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Study: Individuals with Chronic Disease Often Go Without Treatment

By Reed Cooley, CQ Staff

August 5, 2008 -- Many Americans with chronic diseases are forgoing needed care because they lack health insurance coverage, according to a report released Tuesday in the health journal Annals of Internal Medicine.

The study, which says it is the first in recent years to address the prevalence of chronic conditions among the uninsured, estimates that of the country's 47 million uninsured, 11.4 million are working-age adults suffering from at least one chronic condition, such as cardiovascular disease, diabetes or asthma.

Controlling for sociodemographic conditions, the study found that chronically ill individuals without insurance were four to six times more likely to have problems accessing care than those covered by private plans or one of the government entitlement programs. This group was more likely to use the emergency department for primary care and less likely to have visited a physician in the past 12 months, said the report, which points out that Americans without insurance tend to be less affluent than those covered.

The report noted that the number of individuals who are both uninsured and afflicted by chronic disease is likely underestimated because the study only counted those that had been diagnosed with an illness and many uninsured Americans may go undiagnosed.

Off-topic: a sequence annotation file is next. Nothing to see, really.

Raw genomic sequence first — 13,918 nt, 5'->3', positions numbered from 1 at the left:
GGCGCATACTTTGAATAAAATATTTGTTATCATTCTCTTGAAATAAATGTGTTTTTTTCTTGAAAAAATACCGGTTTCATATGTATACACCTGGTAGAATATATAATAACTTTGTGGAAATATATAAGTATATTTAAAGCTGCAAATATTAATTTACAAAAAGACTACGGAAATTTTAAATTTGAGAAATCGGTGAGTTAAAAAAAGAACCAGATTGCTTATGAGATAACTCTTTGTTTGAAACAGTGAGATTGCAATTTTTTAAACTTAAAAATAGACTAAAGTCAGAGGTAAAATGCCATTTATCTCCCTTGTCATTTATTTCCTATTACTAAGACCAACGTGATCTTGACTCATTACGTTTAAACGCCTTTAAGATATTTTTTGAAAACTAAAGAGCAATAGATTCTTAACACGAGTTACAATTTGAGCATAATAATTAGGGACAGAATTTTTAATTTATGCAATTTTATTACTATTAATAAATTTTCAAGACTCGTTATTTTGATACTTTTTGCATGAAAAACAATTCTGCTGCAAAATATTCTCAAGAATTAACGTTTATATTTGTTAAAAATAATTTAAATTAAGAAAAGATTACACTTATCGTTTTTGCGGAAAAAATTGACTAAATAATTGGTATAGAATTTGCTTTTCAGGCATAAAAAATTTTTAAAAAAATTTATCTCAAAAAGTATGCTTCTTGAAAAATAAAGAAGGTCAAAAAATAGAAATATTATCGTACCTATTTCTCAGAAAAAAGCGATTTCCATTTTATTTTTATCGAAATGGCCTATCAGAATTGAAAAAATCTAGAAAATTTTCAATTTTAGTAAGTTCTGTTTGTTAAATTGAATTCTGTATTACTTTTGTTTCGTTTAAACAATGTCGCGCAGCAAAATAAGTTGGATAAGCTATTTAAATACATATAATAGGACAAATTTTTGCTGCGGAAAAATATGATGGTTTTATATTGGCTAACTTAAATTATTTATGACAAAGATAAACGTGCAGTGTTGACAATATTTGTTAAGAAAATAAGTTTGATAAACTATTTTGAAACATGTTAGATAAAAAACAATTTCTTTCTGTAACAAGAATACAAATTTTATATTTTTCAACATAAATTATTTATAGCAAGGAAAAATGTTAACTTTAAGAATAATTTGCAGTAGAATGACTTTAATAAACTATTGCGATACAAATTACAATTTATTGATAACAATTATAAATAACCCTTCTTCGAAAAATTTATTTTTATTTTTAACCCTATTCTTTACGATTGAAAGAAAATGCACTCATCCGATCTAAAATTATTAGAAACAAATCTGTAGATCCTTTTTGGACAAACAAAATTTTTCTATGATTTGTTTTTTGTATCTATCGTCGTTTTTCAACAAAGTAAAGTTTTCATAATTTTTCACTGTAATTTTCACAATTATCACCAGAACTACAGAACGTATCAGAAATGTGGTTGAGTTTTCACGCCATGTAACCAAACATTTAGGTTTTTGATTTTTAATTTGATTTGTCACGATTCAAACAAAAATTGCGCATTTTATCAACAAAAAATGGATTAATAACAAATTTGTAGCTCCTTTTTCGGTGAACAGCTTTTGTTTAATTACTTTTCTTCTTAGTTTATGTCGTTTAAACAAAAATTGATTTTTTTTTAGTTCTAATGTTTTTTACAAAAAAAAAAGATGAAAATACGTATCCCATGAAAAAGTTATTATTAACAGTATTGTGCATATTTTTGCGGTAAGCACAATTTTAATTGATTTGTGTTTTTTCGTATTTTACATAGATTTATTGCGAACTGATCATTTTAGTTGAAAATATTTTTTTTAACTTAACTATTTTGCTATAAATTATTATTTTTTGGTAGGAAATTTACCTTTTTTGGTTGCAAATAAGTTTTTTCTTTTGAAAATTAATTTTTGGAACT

An editorial accompanying the article said that the "clarion call" of increasing access to care by the uninsured would not be enough to sufficiently treat chronic diseases.

"Health care insurance reform is necessary for good care for chronic diseases, but it will not be sufficient unless it is coupled with quality improvement efforts targeting the reasons that vulnerable populations with access to care often do not receive optimal care," the editorial said.

The report concluded that treatment of the chronic diseases included in the study had become "the standard of care" in recent years.

"The benefits of treatment are so clear that studies evaluating new treatments of these conditions are ethically bound to provide control participants with standard therapies," the article said. "The same ethical consideration has not been extended to those without insurance."

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